Following weeks of scandal that have shaken his struggling centre-right government, trial was set to start in a criminal court in Milan on April 6, according to a statement from the office of the city’s chief judge, Christina Di Censo.
Berlusconi is not obliged to appear in person before the panel of three female judges on that day, nor is there any legal obstacle to his continuing to hold office throughout any trial proceedings, which could take years before any conviction.
Throughout several other legal cases, the 74-year-old premier has kept the loyalty of lieutenants in his own party, which he set up after making his fortune in business. There has been no open push from his own allies for him to stand down.
“We did not expect anything different,” Piero Longo, one of Berlusconi’s lawyers who sits in parliament for the ruling PDL party, told reporters after the decision was announced.
Yet the decision is perhaps the most serious blow so far to Berlusconi, who has faced mounting public criticism as he tries to shore up a precarious majority in parliament.
A survey this week in the left-leaning La Repubblica newspaper showed that almost 50% of Italians believe the accusations against him are true, although as many believe that even if he is guilty, he will not be punished.
“He should go before the judges to defend himself like anyone else who doesn’t have anything to hide and spare the country the spectacle before the world of a prime minister on trial for juvenile prostitution and abuse of office,” said Dario Franceschini a senior member of the opposition Democratic Party.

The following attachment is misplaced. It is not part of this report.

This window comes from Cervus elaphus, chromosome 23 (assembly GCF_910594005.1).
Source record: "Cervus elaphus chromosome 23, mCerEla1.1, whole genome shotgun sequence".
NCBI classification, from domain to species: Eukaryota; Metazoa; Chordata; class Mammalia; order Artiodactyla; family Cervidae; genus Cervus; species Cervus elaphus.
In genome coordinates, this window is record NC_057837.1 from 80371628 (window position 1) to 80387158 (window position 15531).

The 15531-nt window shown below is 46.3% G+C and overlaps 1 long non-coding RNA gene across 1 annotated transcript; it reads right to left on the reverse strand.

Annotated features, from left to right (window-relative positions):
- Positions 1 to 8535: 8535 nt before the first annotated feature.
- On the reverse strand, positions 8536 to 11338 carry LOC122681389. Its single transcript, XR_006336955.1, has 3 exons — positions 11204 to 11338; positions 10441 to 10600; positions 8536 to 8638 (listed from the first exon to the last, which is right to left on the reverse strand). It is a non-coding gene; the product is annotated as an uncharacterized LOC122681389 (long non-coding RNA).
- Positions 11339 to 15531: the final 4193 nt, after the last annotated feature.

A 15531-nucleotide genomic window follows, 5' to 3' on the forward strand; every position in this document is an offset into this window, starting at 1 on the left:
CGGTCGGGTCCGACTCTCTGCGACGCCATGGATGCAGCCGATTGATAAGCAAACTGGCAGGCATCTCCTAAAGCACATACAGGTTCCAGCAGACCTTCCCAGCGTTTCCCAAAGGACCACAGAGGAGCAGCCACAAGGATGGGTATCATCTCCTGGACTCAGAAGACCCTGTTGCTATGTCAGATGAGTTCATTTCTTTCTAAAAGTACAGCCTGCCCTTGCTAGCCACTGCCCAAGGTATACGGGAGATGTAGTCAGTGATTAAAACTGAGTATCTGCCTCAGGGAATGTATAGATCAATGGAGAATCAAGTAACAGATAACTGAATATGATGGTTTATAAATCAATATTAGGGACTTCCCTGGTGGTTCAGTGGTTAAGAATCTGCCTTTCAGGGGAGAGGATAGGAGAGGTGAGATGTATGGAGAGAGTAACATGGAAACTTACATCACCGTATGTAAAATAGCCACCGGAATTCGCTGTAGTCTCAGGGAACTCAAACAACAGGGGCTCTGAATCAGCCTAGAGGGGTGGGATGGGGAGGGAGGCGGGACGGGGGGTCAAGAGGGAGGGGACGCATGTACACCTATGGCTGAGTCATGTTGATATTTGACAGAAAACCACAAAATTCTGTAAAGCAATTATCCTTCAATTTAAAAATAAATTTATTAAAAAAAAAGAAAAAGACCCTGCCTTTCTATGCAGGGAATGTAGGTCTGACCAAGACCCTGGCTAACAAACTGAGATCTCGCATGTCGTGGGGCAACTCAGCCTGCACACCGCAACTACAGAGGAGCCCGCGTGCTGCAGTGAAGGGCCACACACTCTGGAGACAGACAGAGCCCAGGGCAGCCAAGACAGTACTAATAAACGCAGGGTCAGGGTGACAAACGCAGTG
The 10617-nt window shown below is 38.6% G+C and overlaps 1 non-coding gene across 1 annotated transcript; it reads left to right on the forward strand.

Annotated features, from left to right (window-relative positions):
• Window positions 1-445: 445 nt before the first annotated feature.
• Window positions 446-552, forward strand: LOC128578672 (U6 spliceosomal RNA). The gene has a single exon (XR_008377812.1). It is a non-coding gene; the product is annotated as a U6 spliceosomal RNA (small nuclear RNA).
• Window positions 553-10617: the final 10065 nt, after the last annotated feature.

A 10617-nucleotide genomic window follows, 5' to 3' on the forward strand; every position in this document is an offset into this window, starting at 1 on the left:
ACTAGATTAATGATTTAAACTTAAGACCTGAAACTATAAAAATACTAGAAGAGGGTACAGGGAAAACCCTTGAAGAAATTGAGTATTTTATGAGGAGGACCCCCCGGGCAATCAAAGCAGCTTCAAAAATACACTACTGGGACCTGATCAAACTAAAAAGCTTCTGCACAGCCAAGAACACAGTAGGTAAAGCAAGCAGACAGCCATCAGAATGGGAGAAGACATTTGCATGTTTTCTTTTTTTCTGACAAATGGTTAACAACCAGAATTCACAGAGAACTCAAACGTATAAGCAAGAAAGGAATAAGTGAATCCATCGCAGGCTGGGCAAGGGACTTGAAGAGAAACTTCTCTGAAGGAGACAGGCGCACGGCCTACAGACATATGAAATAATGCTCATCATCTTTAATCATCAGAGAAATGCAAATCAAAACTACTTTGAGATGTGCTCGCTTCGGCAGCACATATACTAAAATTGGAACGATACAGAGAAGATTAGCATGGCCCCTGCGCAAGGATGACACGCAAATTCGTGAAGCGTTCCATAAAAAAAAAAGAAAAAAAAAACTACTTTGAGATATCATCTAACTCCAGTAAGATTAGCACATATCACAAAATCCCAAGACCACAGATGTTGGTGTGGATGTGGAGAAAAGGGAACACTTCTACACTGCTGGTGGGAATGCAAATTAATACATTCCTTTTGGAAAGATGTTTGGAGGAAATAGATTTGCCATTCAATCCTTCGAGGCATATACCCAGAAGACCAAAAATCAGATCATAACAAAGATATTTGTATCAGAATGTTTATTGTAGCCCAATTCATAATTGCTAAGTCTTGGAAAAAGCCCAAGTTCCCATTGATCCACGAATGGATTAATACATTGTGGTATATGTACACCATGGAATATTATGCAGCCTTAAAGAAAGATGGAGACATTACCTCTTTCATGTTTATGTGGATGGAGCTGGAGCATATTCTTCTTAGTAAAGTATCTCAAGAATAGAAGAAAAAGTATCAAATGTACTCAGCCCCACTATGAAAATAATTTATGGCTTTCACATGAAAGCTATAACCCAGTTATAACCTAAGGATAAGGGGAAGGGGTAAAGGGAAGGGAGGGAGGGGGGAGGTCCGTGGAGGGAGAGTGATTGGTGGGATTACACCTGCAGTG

Italian media have been dominated for weeks by the alleged prostitution affair, which turns on the case of a teenaged Moroccan nightclub dancer named Karima el Mahroug, whose stage name is Ruby.
Prosecutors say they have ample evidence that Berlusconi paid el Mahroug for sex when she was under 18 — an offence in Italy — and also telephoned a police station to pressure officers to release her after she was held on theft allegations.
The charges carry a maximum sentence of 3 years for underage prostitution and 12 years for abuse of office.
She denies having sex with Berlusconi but admits receiving at least €7,000 after attending a party at the premier’s luxurious residence near Milan.
Berlusconi has denied doing anything illegal and says he has been targeted by politically motivated judges who are determined to bring him down.
He says he has never paid for sex and says that when he telephoned the Milan police station it was because he believed el Mahroug to be the granddaughter of Egyptian president Hosni Mubarak and he wanted to avoid a diplomatic incident.
His lawyers argue the case should be heard by a special tribunal for ministers. They have 30 days to appeal the decision to skip a preliminary hearing and go straight to trial.